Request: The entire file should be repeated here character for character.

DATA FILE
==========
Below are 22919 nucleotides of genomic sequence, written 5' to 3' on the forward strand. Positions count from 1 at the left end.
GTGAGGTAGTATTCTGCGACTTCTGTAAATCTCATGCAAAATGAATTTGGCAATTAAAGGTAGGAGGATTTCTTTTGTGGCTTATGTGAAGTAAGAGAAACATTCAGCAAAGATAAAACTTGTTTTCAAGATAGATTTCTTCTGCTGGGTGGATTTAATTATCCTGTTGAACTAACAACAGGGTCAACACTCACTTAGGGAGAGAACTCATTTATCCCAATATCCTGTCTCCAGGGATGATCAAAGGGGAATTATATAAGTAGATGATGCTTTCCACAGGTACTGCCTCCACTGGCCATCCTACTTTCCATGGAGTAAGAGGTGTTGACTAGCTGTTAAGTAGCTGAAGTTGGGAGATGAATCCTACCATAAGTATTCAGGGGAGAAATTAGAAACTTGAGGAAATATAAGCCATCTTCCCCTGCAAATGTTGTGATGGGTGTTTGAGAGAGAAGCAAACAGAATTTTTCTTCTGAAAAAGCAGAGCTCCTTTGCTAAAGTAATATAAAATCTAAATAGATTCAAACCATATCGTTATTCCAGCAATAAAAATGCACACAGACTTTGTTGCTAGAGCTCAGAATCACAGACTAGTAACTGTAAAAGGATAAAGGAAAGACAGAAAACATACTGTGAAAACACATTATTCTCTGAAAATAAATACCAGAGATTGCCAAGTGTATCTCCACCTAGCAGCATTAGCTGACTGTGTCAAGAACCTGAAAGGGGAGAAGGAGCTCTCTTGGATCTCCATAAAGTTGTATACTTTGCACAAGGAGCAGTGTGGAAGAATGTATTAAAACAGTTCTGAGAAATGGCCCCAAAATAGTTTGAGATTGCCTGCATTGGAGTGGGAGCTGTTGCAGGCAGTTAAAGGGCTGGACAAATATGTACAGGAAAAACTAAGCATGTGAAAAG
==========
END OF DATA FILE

Below are 22919 nucleotides of genomic sequence, written 5' to 3' on the forward strand. Positions count from 1 at the left end.
GTGAGGTAGTATTCTGCGACTTCTGTAAATCTCATGCAAAATGAATTTGGCAATTAAAGGTAGGAGGATTTCTTTTGTGGCTTATGTGAAGTAAGAGAAACATTCAGCAAAGATAAAACTTGTTTTCAAGATAGATTTCTTCTGCTGGGTGGATTTAATTATCCTGTTGAACTAACAACAGGGTCAACACTCACTTAGGGAGAGAACTCATTTATCCCAATATCCTGTCTCCAGGGATGATCAAAGGGGAATTATATAAGTAGATGATGCTTTCCACAGGTACTGCCTCCACTGGCCATCCTACTTTCCATGGAGTAAGAGGTGTTGACTAGCTGTTAAGTAGCTGAAGTTGGGAGATGAATCCTACCATAAGTATTCAGGGGAGAAATTAGAAACTTGAGGAAATATAAGCCATCTTCCCCTGCAAATGTTGTGATGGGTGTTTGAGAGAGAAGCAAACAGAATTTTTCTTCTGAAAAAGCAGAGCTCCTTTGCTAAAGTAATATAAAATCTAAATAGATTCAAACCATATCGTTATTCCAGCAATAAAAATGCACACAGACTTTGTTGCTAGAGCTCAGAATCACAGACTAGTAACTGTAAAAGGATAAAGGAAAGACAGAAAACATACTGTGAAAACACATTATTCTCTGAAAATAAATACCAGAGATTGCCAAGTGTATCTCCACCTAGCAGCATTAGCTGACTGTGTCAAGAACCTGAAAGGGGAGAAGGAGCTCTCTTGGATCTCCATAAAGTTGTATACTTTGCACAAGGAGCAGTGTGGAAGAATGTATTAAAACAGTTCTGAGAAATGGCCCCAAAATAGTTTGAGATTGCCTGCATTGGAGTGGGAGCTGTTGCAGGCAGTTAAAGGGCTGGACAAATATGTACAGGAAAAACTAAGCATGTGAAAAG